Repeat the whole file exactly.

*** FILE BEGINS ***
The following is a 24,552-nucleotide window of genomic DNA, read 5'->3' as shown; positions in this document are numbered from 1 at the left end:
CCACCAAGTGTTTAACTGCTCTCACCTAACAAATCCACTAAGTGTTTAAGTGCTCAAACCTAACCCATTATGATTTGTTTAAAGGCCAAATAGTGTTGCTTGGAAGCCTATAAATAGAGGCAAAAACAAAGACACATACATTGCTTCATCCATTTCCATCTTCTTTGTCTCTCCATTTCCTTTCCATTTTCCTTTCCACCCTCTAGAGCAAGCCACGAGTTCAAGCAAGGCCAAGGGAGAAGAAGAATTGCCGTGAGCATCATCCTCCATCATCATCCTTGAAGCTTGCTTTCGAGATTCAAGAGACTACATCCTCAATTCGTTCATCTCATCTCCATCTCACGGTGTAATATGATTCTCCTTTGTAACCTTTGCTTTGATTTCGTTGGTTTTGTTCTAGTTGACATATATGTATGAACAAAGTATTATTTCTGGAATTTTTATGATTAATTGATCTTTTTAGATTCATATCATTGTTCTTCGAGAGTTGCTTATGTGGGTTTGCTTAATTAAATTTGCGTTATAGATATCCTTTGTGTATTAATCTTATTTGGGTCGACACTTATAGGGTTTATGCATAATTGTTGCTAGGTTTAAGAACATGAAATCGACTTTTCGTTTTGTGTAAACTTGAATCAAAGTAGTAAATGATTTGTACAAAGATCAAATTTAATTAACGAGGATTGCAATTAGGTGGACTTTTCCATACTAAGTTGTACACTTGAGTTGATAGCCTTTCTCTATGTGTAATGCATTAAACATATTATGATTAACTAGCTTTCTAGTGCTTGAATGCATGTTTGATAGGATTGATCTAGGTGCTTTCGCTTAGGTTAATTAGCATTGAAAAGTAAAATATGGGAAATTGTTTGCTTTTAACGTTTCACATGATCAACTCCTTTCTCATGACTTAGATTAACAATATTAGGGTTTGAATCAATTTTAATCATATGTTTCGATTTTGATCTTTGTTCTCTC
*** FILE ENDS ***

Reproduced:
The following is a 24,552-nucleotide window of genomic DNA, read 5'->3' as shown; positions in this document are numbered from 1 at the left end:
CCACCAAGTGTTTAACTGCTCTCACCTAACAAATCCACTAAGTGTTTAAGTGCTCAAACCTAACCCATTATGATTTGTTTAAAGGCCAAATAGTGTTGCTTGGAAGCCTATAAATAGAGGCAAAAACAAAGACACATACATTGCTTCATCCATTTCCATCTTCTTTGTCTCTCCATTTCCTTTCCATTTTCCTTTCCACCCTCTAGAGCAAGCCACGAGTTCAAGCAAGGCCAAGGGAGAAGAAGAATTGCCGTGAGCATCATCCTCCATCATCATCCTTGAAGCTTGCTTTCGAGATTCAAGAGACTACATCCTCAATTCGTTCATCTCATCTCCATCTCACGGTGTAATATGATTCTCCTTTGTAACCTTTGCTTTGATTTCGTTGGTTTTGTTCTAGTTGACATATATGTATGAACAAAGTATTATTTCTGGAATTTTTATGATTAATTGATCTTTTTAGATTCATATCATTGTTCTTCGAGAGTTGCTTATGTGGGTTTGCTTAATTAAATTTGCGTTATAGATATCCTTTGTGTATTAATCTTATTTGGGTCGACACTTATAGGGTTTATGCATAATTGTTGCTAGGTTTAAGAACATGAAATCGACTTTTCGTTTTGTGTAAACTTGAATCAAAGTAGTAAATGATTTGTACAAAGATCAAATTTAATTAACGAGGATTGCAATTAGGTGGACTTTTCCATACTAAGTTGTACACTTGAGTTGATAGCCTTTCTCTATGTGTAATGCATTAAACATATTATGATTAACTAGCTTTCTAGTGCTTGAATGCATGTTTGATAGGATTGATCTAGGTGCTTTCGCTTAGGTTAATTAGCATTGAAAAGTAAAATATGGGAAATTGTTTGCTTTTAACGTTTCACATGATCAACTCCTTTCTCATGACTTAGATTAACAATATTAGGGTTTGAATCAATTTTAATCATATGTTTCGATTTTGATCTTTGTTCTCTC